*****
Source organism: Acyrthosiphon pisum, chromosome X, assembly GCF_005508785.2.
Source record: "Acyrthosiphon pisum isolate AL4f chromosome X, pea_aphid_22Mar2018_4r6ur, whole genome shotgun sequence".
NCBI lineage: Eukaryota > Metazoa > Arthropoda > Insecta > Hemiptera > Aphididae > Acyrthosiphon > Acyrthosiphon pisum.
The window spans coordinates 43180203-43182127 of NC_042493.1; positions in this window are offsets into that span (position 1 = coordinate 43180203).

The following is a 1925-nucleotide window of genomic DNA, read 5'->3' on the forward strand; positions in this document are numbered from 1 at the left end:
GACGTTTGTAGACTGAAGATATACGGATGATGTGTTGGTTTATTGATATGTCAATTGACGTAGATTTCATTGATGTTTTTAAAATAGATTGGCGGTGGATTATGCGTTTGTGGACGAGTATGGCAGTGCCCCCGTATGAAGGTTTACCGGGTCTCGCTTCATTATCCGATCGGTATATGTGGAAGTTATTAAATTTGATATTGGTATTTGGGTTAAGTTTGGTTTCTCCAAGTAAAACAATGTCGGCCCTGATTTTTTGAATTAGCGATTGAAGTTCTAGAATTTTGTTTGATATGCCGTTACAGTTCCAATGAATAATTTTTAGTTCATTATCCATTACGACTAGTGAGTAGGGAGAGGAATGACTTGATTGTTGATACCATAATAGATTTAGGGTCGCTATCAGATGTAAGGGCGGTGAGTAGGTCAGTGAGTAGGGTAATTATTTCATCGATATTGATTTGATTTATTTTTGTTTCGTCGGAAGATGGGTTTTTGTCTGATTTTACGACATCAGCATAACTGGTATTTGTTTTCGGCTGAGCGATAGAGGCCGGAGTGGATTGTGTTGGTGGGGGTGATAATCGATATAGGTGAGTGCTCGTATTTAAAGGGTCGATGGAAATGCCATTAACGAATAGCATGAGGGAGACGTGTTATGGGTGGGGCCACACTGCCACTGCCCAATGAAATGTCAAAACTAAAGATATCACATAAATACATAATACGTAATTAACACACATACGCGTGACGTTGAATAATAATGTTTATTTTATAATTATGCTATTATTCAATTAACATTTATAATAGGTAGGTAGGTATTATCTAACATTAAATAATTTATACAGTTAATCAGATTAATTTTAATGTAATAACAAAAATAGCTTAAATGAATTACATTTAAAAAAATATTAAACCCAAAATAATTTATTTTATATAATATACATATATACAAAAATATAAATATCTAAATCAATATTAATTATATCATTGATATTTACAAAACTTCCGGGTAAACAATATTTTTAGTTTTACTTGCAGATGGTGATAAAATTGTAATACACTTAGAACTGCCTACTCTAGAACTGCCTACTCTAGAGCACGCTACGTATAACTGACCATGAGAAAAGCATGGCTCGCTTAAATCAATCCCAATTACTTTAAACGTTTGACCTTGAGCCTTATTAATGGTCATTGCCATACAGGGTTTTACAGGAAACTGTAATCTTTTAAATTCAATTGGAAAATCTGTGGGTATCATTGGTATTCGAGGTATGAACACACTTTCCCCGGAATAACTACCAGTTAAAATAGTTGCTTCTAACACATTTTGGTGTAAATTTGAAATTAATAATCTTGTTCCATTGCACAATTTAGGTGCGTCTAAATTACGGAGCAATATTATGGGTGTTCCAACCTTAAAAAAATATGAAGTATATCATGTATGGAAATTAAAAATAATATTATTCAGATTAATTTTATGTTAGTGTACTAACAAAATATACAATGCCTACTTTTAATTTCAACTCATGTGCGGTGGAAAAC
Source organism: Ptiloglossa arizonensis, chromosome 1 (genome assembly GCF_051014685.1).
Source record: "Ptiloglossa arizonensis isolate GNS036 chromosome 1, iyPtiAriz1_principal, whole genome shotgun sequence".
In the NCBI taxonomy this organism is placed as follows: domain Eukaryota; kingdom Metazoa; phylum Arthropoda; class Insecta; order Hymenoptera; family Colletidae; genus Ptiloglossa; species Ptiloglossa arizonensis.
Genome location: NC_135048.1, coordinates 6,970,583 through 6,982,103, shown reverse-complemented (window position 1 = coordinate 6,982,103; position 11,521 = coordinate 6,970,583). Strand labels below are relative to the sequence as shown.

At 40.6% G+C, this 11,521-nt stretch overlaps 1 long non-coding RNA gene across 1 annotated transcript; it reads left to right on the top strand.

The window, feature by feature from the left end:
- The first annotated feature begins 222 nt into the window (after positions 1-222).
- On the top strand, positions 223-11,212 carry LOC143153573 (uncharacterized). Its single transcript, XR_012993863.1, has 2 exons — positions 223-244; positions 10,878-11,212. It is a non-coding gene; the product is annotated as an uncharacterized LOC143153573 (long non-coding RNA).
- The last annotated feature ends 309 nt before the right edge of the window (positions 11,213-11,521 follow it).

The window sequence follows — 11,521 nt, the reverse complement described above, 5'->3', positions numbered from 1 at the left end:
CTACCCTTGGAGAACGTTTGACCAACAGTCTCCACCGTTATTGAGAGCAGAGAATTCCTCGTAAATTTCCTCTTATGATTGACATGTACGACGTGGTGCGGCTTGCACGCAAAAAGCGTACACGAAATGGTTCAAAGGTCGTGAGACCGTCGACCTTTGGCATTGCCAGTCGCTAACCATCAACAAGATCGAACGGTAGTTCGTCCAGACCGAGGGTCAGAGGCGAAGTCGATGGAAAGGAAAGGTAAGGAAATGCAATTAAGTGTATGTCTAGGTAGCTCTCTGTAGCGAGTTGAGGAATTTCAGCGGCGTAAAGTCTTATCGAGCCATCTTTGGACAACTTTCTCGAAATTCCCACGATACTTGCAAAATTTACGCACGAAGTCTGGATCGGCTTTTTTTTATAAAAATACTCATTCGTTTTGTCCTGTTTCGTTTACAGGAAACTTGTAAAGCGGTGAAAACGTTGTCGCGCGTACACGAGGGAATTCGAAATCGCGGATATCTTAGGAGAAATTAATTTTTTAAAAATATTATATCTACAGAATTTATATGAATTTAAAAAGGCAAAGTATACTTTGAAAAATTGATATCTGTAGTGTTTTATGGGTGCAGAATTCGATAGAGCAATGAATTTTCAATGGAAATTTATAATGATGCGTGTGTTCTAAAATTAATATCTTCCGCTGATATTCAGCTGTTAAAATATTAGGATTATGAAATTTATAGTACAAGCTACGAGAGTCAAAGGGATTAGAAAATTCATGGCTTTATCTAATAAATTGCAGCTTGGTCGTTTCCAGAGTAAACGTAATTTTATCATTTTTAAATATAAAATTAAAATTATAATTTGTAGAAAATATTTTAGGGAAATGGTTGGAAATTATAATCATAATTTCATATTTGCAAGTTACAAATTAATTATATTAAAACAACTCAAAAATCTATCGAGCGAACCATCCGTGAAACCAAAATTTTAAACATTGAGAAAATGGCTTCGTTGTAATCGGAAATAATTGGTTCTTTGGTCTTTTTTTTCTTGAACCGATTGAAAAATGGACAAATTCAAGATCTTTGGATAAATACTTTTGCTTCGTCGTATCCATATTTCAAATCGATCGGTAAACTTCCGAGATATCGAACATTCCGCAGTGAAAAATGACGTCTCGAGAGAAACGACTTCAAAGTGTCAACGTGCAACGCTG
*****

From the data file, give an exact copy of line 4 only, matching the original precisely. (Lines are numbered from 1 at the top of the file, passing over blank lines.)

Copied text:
The window spans coordinates 43180203-43182127 of NC_042493.1; positions in this window are offsets into that span (position 1 = coordinate 43180203).